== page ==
Barack Obama’s chief White House adviser is collecting millions of dollars from his former public relations firms as they sign lucrative contracts with coalitions recently created to push the president’s agenda.
After arriving at the White House as top political guru, David Axelrod filed a required financial disclosure form that shows he will receive $3 million in installments over the next five years in a buyout with AKP&D Message and Media, and Ask Public Strategies.
The bottom line: Axelrod is essentially on his old firms’ payrolls as he sits in the Oval Office as the closest confidant to the president. Advocacy groups know that when they are hiring AKP or Ask Public they are helping those companies stay profitable and make good on the $3 million.
AKP, which shares Chicago office space with Ask, is now getting contracts from major groups assembled to push Obama’s massive health care agenda. They include Healthy Economy Now and Americans for Stable Quality Care. Their million-dollar media blitz is financed in part my the giant pharmaceutical industry which has a big stake in how the White House — and Axelrod — craft a final health care bill.
Press reports say pro-Obama groups will spend $150 million on media ads. AKP’s website does not list those groups on its client’s list, which includes trial lawyers, the largest single contributor to the Democratic Party.
The White House press office did not respond to several emails from HUMAN EVENTS. The mainstream liberal press generally has ignored the Axelrod buyout.
But Republicans have taken notice. The Republican House Conference, led by Rep. Mike Pence, put out a release headlined, "Big Pharma and David Axelrod: $2 Million of Change You Can Believe In?" The $2 million refers to his buyout deal with AKP, where his son still works.
The release notes that the White House negotiated an agreement with the drug lobby (the Pharmaceutical Research and Manufacturers of America) to get its political support.
"Has David Axelrod recused himself from the [drug lobby deals] or will he work to defend an agreement with an industry that is directly funding his son’s work, and indirectly funding his own $2 million severance package?" the statement said.
It added, "As the pharmaceutical industry spends hundreds of millions supporting a government takeover of health care — one which the drug companies obviously believe will increase their profits, even as it raises Medicare premiums for seniors — some may wonder whether White House senior advisors earning millions of dollars paid for in part by the pharmaceutical industry represent the kind of change Americans can believe in."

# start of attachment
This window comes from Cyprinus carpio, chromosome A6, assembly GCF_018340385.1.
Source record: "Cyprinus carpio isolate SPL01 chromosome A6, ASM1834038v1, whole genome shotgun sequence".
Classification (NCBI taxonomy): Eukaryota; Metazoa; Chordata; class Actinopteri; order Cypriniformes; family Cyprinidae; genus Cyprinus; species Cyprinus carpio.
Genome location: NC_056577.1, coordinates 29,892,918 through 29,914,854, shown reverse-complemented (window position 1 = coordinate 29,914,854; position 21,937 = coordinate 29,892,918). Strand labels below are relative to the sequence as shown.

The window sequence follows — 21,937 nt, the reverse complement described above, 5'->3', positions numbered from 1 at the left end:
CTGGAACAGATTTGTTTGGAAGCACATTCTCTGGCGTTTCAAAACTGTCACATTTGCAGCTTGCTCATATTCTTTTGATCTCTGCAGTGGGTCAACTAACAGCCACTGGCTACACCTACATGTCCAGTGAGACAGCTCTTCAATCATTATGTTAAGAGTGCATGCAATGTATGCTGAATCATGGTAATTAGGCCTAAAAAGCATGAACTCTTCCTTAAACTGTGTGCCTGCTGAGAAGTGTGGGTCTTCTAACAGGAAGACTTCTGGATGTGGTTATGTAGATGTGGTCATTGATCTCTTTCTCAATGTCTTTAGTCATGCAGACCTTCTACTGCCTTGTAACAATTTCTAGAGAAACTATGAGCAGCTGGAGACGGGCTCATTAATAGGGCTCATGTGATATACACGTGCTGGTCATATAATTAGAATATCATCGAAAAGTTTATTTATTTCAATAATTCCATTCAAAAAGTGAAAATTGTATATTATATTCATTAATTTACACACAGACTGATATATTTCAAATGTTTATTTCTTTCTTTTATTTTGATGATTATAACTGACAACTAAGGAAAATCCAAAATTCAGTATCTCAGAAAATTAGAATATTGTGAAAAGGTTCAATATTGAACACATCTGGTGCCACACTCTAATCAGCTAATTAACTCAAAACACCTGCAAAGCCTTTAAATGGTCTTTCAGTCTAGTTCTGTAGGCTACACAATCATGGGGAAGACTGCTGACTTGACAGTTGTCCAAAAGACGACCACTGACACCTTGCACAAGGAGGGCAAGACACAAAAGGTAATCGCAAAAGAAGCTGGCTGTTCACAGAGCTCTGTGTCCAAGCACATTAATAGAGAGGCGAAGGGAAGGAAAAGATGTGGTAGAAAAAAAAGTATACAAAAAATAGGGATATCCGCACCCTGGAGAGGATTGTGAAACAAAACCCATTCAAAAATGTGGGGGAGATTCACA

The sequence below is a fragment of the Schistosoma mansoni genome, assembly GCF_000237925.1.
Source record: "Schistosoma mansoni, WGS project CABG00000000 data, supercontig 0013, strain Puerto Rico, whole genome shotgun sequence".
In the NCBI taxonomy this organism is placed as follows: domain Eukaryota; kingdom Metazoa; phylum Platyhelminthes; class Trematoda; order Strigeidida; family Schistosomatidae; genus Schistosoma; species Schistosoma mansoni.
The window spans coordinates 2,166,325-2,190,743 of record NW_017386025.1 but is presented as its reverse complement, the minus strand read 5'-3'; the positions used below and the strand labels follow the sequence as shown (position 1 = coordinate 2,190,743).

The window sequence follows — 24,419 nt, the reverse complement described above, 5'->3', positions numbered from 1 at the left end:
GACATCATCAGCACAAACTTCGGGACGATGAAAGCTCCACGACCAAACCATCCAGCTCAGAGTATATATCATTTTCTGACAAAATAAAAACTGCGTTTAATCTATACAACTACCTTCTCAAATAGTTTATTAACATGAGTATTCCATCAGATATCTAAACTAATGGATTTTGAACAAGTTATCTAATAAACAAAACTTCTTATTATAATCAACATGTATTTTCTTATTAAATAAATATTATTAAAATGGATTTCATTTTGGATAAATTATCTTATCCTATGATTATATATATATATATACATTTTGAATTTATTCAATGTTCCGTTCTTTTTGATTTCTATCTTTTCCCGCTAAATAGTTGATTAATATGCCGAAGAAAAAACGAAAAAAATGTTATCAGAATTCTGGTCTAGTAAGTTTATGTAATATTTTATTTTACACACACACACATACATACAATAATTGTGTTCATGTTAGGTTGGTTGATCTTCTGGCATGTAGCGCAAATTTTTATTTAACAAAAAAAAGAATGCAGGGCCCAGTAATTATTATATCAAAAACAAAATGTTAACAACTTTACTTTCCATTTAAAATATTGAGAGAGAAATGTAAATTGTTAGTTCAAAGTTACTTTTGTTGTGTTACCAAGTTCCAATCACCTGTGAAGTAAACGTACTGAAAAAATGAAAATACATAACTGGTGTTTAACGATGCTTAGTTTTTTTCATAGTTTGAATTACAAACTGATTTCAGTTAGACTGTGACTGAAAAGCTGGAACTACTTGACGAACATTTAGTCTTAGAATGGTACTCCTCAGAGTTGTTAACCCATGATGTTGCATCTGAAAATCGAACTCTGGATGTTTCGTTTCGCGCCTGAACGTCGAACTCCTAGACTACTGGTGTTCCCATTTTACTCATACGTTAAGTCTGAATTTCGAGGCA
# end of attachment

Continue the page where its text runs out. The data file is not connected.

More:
Axelrod founded AKP and turned it into a successful public relations and political management firm for liberal candidates and causes. His Ask Public Strategies became a master at setting up what appeared to be grass-roots pressure groups — the practice is called "astroturfing" — to pressure governments or industry to do their bidding.
AKP has helped to keep the Democratic Party machine in power in Chicago by running its campaigns.
Ask’s website is bare-bone. It does not list clients, nor its address.
By channeling money to Axelrod’s old firms, the pro-Obama groups are helping to insure that he will ultimately received all his buyout money since it virtually guarantees the companies will stay in business without their founder.
Axelrod may have physically left the Chicago-based firms. But his name lives on. His son works at AKP&D as an executive. And the words of the founder are still prominently displayed on its website.
At the top of one page is this: "Change is something you have to fight for. Change is never easy. We are going to have to work for every vote. The change we need is worth the struggle; it’s worth the fight. David Axelrod, Founder."
The site also features a picture of Axelrod with Obama and David Plouffe, an AKP adviser who served as the president’s 2008 campaign manager. And it profiles Axelrod as the campaign’s chief strategist.
Bloomberg news reported that Axelrod still talks to one of his former partners, Larry Grisolano, about AKP’s work for another client, the Democratic National Committee.
Axelrod’s buy-out deal calls for five annual installments of $200,000 from Ask. AKP will pay installments of $350,000, $650,000, $400,000 and $600,000.
The White House was asked about the buyout at Tuesday’s press briefing. Spokesman Robert Gibbs dismissed the issue:
Q: Have you seen this charge from Republicans on the Hill that they’re asking is he profiting from a payment he’s getting from his firm, his firm involved in the PhRMA advertising deal?
Gibbs: That’s ridiculous. David has left his firm to join public service.
Q: They say he’s about to get — million-dollar payout.
Gibbs: An agreement I think that was made because David started and owned the firm. He left the firm and, if I’m not mistaken, is being paid for the fact that he created it and sold it, which I think is somewhat based on the free market.
Regardless, Axelrod is, in essence, on his old firm’s payroll for the next five years. As such, he benefits from any business they receive as do other people on the payroll.
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